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Vibrator Units

Author: J.B. Hoag

A common source of power for portable electronic circuits is the 6-volt automobile-type storage battery. This low voltage may be stepped-up to a suitably high value by means of a vibrator and transformer unit, as shown in Fig. 11 J, after which it is rectified either by means of a diode, as in (a), or mechanically, as in (b), and then filtered in the usual manner.

Fig. 11 J. Power supply units for mobile or portable use

In (a), when the battery is first connected, the vibrating reed is drawn down by the magnet coil. A pulse of current passes through the lower half of the primary of transformer T and, at the same time, the magnet coil is shorted and hence de-energized. The reed then moves upward to close the upper circuit. But then the magnet is again energized and draws the reed down, etc. Condenser C2 (0.005 to 0.03 μfd. 1,500 to 2,000 volt d.c. rating) absorbs the surges of current in the secondary of T, and hence serves both to protect the rectifier tube and to smooth the current. In order to prevent r.f. interference or " hash " when the circuit is used in a receiver, the entire unit must be carefully shielded in a metal can and hash filters are used. One of these consists of: r.f.c. (50 turns, No. 12 wire, half-inch in diameter) and condenser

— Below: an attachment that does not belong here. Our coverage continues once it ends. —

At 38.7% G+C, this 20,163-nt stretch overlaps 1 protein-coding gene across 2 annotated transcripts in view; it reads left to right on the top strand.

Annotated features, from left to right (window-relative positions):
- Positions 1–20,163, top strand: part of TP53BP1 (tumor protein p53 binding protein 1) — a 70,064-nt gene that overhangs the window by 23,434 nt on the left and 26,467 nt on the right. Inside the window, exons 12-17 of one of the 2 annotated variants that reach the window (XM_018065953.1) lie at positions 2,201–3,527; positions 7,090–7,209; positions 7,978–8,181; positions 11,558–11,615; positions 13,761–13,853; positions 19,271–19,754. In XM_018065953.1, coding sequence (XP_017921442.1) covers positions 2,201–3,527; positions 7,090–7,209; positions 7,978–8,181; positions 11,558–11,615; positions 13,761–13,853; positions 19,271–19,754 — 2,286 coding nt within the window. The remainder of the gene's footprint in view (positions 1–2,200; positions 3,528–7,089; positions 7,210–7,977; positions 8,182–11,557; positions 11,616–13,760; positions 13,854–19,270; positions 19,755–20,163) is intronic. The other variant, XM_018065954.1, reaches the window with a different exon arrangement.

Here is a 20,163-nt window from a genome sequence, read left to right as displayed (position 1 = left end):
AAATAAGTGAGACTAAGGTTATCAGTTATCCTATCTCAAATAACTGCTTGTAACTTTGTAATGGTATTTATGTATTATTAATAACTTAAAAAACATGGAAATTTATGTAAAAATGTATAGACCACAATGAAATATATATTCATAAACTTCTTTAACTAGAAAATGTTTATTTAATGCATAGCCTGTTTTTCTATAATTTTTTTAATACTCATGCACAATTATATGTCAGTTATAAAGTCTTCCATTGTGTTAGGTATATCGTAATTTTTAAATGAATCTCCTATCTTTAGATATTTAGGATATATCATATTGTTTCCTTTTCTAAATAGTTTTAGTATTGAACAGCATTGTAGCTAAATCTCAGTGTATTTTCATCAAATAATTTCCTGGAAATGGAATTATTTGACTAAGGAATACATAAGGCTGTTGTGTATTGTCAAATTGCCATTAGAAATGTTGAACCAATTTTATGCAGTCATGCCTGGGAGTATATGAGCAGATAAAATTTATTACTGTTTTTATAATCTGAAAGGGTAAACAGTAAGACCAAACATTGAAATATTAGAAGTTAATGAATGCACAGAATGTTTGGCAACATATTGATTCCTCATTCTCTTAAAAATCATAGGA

C1 (0.5 to 1 μfd., 50 volts rating). The other hash filter consists of r.f.c. (2.5 millihenry choke) and condenser C3 (0.01 to 0.1 μfd.).

The circuit of Fig. 11 J(a) is of the so-called non-synchronous type while that of (b) is of the so-called synchronous type. In the latter, the double-diode rectifier is replaced by an extra pair of contacts on the vibrator.

Last Update: 2009-11-01